Never heard of the schiava grape? I’ll confess, dear readers, that I had not either until I was offered some wines made from the grape for review. Schiava grows in the Alto Adige region of northeastern Italy, in the mountainous area where the Italian and German languages intertwine and ancient geographical and familial relationships are more important than political borders. Also known as vernatsch, the grape makes — in my brief acquaintance — light, delicious red wines that are fairly low in tannins and high in acidity, exactly, that is, the sort of wine perfect for drinking with an eclectic variety of foods. Wines fashioned from the schiava grape make excellent transitional quaffs between the end of Winter and the beginning of Spring, and should even serve well into Summer with grilled fare. The grape yields generously, so it must be carefully regulated in the vineyard not to over-produce. It grows well in the mid-range altitudes, about 250 to 500 meters above sea level. When we finished our research on these wines — i.e., drinking — and one night I brought out a different red wine for dinner, LL said, “Don’t you have any more of those schiava wines?” That’s how fresh and appealing they are.

All of these wines bear a S├╝dtirol-Alto Adige designation. The wines were samples for review.
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meran
Grapes for the Cantina Merano Graf von Meran Schnickenberg Sciava 2014 grew in vineyards that extend from 400 to 450 meters; the wine aged in a combination of stainless steel tanks and oak barrels. The color is a delicate, transparent ruby-cherry, an aspect somehow reflected in its spectrum of red and black cherry scents and flavors inflected with cherry skin and pit and a mild touch of cloves and violets. It’s quite dry, enlivened by lip-smacking acidity and an almost feral dusty graphite character on the finish. 13 percent alcohol. Very Good+. About $17.50.
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sallegg
The Castel Sallegg Bischofsleiten Schiava 2014 offers an absolutely beautiful transparent ruby-garnet hue and pert notes of red cherry, sour melon and raspberry, with a typical briery-brambly core. The wine aged four months in stainless steel tanks and large wooden barrels. On the palate, it’s lithe and wiry, spare but tasty in spicy red fruit elements and animated by brisk acidity. 12.5 percent alcohol. Very Good. About $19.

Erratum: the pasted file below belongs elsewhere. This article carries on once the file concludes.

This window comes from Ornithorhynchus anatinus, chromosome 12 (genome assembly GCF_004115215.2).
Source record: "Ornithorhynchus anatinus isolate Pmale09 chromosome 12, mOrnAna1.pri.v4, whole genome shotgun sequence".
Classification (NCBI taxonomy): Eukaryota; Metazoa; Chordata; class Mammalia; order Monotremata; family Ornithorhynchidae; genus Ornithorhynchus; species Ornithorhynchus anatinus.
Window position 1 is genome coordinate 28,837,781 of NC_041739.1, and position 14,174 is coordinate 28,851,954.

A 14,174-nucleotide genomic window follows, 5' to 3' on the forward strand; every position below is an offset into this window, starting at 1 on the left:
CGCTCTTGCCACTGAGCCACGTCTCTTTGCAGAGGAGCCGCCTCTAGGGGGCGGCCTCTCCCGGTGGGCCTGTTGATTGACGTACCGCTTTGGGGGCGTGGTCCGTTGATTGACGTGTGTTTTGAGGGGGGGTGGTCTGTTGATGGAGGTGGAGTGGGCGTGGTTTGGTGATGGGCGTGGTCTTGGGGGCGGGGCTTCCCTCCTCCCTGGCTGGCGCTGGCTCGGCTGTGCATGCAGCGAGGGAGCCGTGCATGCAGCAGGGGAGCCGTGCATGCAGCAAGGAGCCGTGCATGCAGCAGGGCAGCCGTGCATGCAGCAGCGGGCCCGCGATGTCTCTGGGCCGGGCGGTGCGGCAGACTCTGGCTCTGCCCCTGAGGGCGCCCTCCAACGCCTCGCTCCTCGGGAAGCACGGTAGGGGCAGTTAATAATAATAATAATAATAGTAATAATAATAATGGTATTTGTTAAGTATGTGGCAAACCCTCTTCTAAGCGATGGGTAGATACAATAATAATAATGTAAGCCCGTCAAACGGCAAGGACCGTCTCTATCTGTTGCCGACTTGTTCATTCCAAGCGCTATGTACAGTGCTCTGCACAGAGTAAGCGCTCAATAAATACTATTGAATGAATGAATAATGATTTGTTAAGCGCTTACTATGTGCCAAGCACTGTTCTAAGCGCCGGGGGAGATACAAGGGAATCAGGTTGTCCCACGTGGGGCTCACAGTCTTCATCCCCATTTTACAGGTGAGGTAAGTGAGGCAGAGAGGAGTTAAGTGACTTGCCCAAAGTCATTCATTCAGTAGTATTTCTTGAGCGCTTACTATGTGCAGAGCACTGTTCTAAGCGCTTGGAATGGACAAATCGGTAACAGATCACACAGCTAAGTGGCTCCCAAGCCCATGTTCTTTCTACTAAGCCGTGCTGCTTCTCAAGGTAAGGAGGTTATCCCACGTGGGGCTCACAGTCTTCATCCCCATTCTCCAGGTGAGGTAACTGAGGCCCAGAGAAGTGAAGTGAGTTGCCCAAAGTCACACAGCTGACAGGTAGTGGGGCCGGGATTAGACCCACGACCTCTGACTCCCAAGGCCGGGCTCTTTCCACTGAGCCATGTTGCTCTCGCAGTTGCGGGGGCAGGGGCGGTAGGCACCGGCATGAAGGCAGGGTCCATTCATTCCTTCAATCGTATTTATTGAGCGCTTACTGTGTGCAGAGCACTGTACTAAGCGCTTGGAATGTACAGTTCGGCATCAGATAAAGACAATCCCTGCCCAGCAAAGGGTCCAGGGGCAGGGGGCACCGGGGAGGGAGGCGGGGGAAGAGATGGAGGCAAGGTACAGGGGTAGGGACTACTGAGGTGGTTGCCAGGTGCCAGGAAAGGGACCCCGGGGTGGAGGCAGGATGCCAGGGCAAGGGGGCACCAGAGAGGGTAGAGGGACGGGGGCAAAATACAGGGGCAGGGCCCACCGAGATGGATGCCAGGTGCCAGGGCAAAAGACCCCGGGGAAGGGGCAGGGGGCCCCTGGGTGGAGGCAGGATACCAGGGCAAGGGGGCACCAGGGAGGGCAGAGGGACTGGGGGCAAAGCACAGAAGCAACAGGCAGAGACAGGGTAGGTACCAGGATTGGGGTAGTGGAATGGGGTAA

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We would happily have consumed a case of the Nals Margreid Galea Schiava 2014, a wine of intricately layered delicacy and nuance that galeaunveils a slightly more serious focus than the others examples mentioned here. No technical information was available, so I can’t say anything about the aging process. The company is a co-op of some 140 growers, founded in 1985 by the merger of two other co-op entities. The color is a limpid medium ruby shading to faint garnet; red cherries and raspberries open to hints of cherry skin, violets and intriguing notes of mulberries and woodsy spice and flowers. The aura is light and elegant, yet the texture is silky, almost dense, buoyed by bright acidity and a nod toward slightly dusty, graphite-infused tannins. 13 percent alcohol. Drink through 2018. Excellent. About $20, and definitely Worth a Search.
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bocado
The Cantina Andriano Bocado Schiava 2014 derives from vineyards lying between 260 and 500 meters above sea level; the wine fermented in stainless steel and aged in large oak casks. The color is a bright, transparent cherry red, while the fruit aspect emphasizes raspberries with their skins and stems, for a slightly astringent, raspy quality, highlighted by plums and violets. Lithe and spare on the palate, the wine is propelled by dynamic acidity and a slight edge of graphite minerality. 13 percent alcohol. Founded in 1893, Andriano was the first cooperative in Alto Adige. Very Good+. About $23.
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